Maybe it's some self-conceived notion of professionalism mixed with a genuine sympathy for the first-novel potential author (being one myself), but I like to think that I'm never "in the mood to reject." Today I so barely walked the line on that, thankful that almost everything coming through was an auto-reject (too long, author doesn't know grammar, wrong genre for agent). I was wondering why that was until I went home and discovered I had a 100 degree fever. Mystery solved. I'm only up now because I'm between does of Tylenol.
In lieu of answering questions, which will have to wait, I will say that one of the most confounding things to happen to me at work is to read a partial from a high school English teacher who doesn't know proper grammar. I'm not talking about where commas go - those rules are actually fairly complicated. I'm talking about knowing to start each new speaker's dialogue with a new paragraph, and then using an indent to do so.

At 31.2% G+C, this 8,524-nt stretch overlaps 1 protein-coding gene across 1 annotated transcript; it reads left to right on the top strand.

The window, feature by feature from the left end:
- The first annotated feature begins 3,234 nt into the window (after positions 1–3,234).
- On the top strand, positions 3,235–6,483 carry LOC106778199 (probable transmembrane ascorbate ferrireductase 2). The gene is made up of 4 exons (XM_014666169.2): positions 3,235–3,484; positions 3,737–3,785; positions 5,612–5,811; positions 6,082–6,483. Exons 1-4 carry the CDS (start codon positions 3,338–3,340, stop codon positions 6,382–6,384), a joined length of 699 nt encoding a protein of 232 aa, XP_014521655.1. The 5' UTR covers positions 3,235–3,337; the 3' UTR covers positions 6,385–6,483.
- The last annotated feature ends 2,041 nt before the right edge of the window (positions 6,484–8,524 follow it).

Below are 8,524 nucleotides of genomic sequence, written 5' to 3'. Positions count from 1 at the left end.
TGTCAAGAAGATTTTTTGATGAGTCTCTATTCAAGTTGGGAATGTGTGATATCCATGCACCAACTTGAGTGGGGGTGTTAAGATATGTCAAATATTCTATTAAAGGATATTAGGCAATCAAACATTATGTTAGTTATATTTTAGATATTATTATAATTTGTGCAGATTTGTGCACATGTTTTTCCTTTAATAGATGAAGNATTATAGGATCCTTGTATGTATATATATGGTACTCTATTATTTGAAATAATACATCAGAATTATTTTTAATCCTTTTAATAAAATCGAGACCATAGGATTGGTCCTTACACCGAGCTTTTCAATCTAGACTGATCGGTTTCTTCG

I was once in a fiction workshop with a woman who was and had been an English teacher for 20 years. Her story consisted of several long paragraphs in which many different speakers did many different incoherent things. Briefly I wondered if I should bother correcting her, as there was no way she couldn't actually not know the rules herself. I know English teachers. One of my roommates is an English teacher. Instead I politely inquired as to why she had decided to write her story that way, to which she replied something along the lines of, "Well, I really feel that it makes the piece work."
I hate this person. And that's not the fever speaking.